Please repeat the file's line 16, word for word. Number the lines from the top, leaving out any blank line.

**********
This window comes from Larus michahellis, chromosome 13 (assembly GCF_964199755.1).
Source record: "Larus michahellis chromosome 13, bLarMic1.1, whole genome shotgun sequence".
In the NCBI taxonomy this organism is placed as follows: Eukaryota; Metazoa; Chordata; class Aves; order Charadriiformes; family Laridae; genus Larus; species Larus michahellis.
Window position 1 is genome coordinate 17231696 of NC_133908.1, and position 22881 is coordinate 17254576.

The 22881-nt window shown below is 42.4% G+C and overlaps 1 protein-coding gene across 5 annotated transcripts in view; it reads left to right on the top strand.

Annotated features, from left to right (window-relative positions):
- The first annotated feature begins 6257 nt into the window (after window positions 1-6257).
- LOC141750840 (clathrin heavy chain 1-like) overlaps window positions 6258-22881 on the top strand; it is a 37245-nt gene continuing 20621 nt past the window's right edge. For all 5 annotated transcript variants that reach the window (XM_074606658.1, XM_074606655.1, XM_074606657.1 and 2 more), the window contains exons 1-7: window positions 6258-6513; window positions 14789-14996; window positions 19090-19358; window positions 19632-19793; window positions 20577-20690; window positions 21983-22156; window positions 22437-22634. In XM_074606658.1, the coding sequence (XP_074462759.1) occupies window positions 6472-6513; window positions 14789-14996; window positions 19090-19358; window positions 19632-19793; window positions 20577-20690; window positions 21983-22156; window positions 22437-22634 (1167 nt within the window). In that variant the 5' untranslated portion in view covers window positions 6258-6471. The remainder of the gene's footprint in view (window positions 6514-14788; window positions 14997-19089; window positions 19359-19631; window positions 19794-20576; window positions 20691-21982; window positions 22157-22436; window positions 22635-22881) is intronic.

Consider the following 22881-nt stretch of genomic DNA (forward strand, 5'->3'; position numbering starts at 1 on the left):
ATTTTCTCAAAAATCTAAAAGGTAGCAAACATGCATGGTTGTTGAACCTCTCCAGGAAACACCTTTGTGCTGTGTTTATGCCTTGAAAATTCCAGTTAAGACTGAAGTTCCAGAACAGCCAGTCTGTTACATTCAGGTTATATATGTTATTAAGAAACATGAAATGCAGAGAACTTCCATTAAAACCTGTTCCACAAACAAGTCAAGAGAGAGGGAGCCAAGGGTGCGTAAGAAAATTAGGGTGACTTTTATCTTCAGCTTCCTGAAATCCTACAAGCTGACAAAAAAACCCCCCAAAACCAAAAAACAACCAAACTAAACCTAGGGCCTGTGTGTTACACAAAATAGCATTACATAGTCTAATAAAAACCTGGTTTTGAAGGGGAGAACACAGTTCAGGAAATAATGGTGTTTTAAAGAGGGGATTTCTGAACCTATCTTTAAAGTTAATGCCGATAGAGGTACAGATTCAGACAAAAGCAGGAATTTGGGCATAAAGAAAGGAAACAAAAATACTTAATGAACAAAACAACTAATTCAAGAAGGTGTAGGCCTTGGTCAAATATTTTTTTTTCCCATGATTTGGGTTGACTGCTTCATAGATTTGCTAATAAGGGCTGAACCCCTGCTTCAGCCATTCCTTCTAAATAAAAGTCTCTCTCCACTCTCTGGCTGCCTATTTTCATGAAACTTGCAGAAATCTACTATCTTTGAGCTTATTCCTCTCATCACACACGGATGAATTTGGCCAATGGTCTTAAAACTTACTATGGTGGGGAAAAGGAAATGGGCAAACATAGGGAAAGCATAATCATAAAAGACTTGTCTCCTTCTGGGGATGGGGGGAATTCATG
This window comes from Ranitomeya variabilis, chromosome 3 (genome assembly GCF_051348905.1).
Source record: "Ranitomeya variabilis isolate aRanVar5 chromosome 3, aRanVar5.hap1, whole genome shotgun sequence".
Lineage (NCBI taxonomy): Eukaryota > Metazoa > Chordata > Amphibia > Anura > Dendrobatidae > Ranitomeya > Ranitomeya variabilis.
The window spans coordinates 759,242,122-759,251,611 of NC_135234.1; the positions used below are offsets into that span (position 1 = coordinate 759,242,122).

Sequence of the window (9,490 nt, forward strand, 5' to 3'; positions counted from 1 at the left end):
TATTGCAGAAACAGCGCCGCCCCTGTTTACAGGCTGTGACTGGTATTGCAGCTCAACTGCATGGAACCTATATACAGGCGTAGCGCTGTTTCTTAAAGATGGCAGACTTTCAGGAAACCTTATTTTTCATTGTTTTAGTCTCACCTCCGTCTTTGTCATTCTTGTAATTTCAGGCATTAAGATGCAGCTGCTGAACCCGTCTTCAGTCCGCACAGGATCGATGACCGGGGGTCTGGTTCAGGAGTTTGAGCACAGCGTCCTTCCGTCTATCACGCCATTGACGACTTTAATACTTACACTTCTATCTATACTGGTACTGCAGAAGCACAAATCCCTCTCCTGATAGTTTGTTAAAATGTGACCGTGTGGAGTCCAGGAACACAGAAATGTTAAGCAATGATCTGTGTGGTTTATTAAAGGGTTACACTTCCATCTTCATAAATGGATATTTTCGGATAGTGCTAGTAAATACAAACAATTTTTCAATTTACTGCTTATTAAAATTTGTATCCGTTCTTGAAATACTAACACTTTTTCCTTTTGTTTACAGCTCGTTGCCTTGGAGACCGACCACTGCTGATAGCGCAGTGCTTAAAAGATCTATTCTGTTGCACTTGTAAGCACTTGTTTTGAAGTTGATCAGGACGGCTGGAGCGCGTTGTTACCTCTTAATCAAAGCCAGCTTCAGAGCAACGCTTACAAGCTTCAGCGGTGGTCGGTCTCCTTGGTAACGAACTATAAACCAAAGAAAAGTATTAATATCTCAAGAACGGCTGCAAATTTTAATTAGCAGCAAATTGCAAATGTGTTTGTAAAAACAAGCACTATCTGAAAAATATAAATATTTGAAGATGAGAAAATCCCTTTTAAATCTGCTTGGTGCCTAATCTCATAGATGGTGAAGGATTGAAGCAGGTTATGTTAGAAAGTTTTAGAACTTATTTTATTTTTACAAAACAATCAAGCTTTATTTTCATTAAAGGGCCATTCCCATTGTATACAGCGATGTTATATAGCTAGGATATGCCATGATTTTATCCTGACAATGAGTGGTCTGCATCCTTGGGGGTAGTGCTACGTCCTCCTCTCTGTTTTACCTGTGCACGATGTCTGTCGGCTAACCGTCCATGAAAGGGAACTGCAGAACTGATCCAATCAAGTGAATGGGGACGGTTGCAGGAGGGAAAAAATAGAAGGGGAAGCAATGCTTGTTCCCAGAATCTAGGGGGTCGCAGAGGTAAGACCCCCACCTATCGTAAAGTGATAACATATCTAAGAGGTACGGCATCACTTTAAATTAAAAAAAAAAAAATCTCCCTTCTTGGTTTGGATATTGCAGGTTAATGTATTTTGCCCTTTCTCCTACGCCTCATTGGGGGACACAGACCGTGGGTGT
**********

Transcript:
TATTGCAGAAACAGCGCCGCCCCTGTTTACAGGCTGTGACTGGTATTGCAGCTCAACTGCATGGAACCTATATACAGGCGTAGCGCTGTTTCTTAAAGATGGCAGACTTTCAGGAAACCTTATTTTTCATTGTTTTAGTCTCACCTCCGTCTTTGTCATTCTTGTAATTTCAGGCATTAAGATGCAGCTGCTGAACCCGTCTTCAGTCCGCACAGGATCGATGACCGGGGGTCTGGTTCAGGAGTTTGAGCACAGCGTCCTTCCGTCTATCACGCCATTGACGACTTTAATACTTACACTTCTATCTATACTGGTACTGCAGAAGCACAAATCCCTCTCCTGATAGTTTGTTAAAATGTGACCGTGTGGAGTCCAGGAACACAGAAATGTTAAGCAATGATCTGTGTGGTTTATTAAAGGGTTACACTTCCATCTTCATAAATGGATATTTTCGGATAGTGCTAGTAAATACAAACAATTTTTCAATTTACTGCTTATTAAAATTTGTATCCGTTCTTGAAATACTAACACTTTTTCCTTTTGTTTACAGCTCGTTGCCTTGGAGACCGACCACTGCTGATAGCGCAGTGCTTAAAAGATCTATTCTGTTGCACTTGTAAGCACTTGTTTTGAAGTTGATCAGGACGGCTGGAGCGCGTTGTTACCTCTTAATCAAAGCCAGCTTCAGAGCAACGCTTACAAGCTTCAGCGGTGGTCGGTCTCCTTGGTAACGAACTATAAACCAAAGAAAAGTATTAATATCTCAAGAACGGCTGCAAATTTTAATTAGCAGCAAATTGCAAATGTGTTTGTAAAAACAAGCACTATCTGAAAAATATAAATATTTGAAGATGAGAAAATCCCTTTTAAATCTGCTTGGTGCCTAATCTCATAGATGGTGAAGGATTGAAGCAGGTTATGTTAGAAAGTTTTAGAACTTATTTTATTTTTACAAAACAATCAAGCTTTATTTTCATTAAAGGGCCATTCCCATTGTATACAGCGATGTTATATAGCTAGGATATGCCATGATTTTATCCTGACAATGAGTGGTCTGCATCCTTGGGGGTAGTGCTACGTCCTCCTCTCTGTTTTACCTGTGCACGATGTCTGTCGGCTAACCGTCCATGAAAGGGAACTGCAGAACTGATCCAATCAAGTGAATGGGGACGGTTGCAGGAGGGAAAAAATAGAAGGGGAAGCAATGCTTGTTCCCAGAATCTAGGGGGTCGCAGAGGTAAGACCCCCACCTATCGTAAAGTGATAACATATCTAAGAGGTACGGCATCACTTTAAATTAAAAAAAAAAAAATCTCCCTTCTTGGTTTGGATATTGCAGGTTAATGTATTTTGCCCTTTCTCCTACGCCTCATTGGGGGACACAGACCGTGGGTGT